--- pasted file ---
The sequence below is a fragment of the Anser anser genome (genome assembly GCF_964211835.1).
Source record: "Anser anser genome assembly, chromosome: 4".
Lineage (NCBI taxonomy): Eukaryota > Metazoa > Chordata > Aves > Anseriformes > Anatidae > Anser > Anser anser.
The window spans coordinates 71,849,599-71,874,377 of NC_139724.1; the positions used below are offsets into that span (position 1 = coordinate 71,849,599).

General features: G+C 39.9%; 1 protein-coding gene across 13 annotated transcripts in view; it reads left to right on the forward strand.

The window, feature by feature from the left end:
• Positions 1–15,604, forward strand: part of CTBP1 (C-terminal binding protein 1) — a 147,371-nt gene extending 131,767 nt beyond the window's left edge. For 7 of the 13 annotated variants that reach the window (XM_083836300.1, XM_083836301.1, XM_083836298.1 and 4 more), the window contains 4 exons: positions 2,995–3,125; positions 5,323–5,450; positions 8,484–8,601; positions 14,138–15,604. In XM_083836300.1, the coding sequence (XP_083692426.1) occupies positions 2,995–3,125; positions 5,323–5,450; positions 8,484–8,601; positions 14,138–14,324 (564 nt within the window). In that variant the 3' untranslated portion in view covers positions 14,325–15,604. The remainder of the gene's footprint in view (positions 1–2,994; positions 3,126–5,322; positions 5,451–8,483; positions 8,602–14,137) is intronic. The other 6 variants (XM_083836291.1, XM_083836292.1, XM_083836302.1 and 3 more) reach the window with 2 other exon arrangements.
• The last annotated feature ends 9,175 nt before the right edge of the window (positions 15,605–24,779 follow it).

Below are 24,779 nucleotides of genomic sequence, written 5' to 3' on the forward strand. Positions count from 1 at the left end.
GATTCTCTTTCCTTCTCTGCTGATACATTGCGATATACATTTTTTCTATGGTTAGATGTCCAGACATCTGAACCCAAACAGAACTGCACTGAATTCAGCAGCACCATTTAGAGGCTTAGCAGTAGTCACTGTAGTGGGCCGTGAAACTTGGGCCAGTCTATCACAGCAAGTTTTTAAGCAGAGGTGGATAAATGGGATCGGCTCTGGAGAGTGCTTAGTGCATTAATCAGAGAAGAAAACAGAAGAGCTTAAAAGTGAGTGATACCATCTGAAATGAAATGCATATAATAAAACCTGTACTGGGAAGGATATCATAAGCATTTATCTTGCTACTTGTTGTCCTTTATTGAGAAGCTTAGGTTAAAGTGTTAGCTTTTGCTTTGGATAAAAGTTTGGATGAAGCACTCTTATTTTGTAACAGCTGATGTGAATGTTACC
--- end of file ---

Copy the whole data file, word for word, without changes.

The sequence below is a fragment of the Anser anser genome (genome assembly GCF_964211835.1).
Source record: "Anser anser genome assembly, chromosome: 4".
Lineage (NCBI taxonomy): Eukaryota > Metazoa > Chordata > Aves > Anseriformes > Anatidae > Anser > Anser anser.
The window spans coordinates 71,849,599-71,874,377 of NC_139724.1; the positions used below are offsets into that span (position 1 = coordinate 71,849,599).

General features: G+C 39.9%; 1 protein-coding gene across 13 annotated transcripts in view; it reads left to right on the forward strand.

The window, feature by feature from the left end:
• Positions 1–15,604, forward strand: part of CTBP1 (C-terminal binding protein 1) — a 147,371-nt gene extending 131,767 nt beyond the window's left edge. For 7 of the 13 annotated variants that reach the window (XM_083836300.1, XM_083836301.1, XM_083836298.1 and 4 more), the window contains 4 exons: positions 2,995–3,125; positions 5,323–5,450; positions 8,484–8,601; positions 14,138–15,604. In XM_083836300.1, the coding sequence (XP_083692426.1) occupies positions 2,995–3,125; positions 5,323–5,450; positions 8,484–8,601; positions 14,138–14,324 (564 nt within the window). In that variant the 3' untranslated portion in view covers positions 14,325–15,604. The remainder of the gene's footprint in view (positions 1–2,994; positions 3,126–5,322; positions 5,451–8,483; positions 8,602–14,137) is intronic. The other 6 variants (XM_083836291.1, XM_083836292.1, XM_083836302.1 and 3 more) reach the window with 2 other exon arrangements.
• The last annotated feature ends 9,175 nt before the right edge of the window (positions 15,605–24,779 follow it).

Below are 24,779 nucleotides of genomic sequence, written 5' to 3' on the forward strand. Positions count from 1 at the left end.
GATTCTCTTTCCTTCTCTGCTGATACATTGCGATATACATTTTTTCTATGGTTAGATGTCCAGACATCTGAACCCAAACAGAACTGCACTGAATTCAGCAGCACCATTTAGAGGCTTAGCAGTAGTCACTGTAGTGGGCCGTGAAACTTGGGCCAGTCTATCACAGCAAGTTTTTAAGCAGAGGTGGATAAATGGGATCGGCTCTGGAGAGTGCTTAGTGCATTAATCAGAGAAGAAAACAGAAGAGCTTAAAAGTGAGTGATACCATCTGAAATGAAATGCATATAATAAAACCTGTACTGGGAAGGATATCATAAGCATTTATCTTGCTACTTGTTGTCCTTTATTGAGAAGCTTAGGTTAAAGTGTTAGCTTTTGCTTTGGATAAAAGTTTGGATGAAGCACTCTTATTTTGTAACAGCTGATGTGAATGTTACC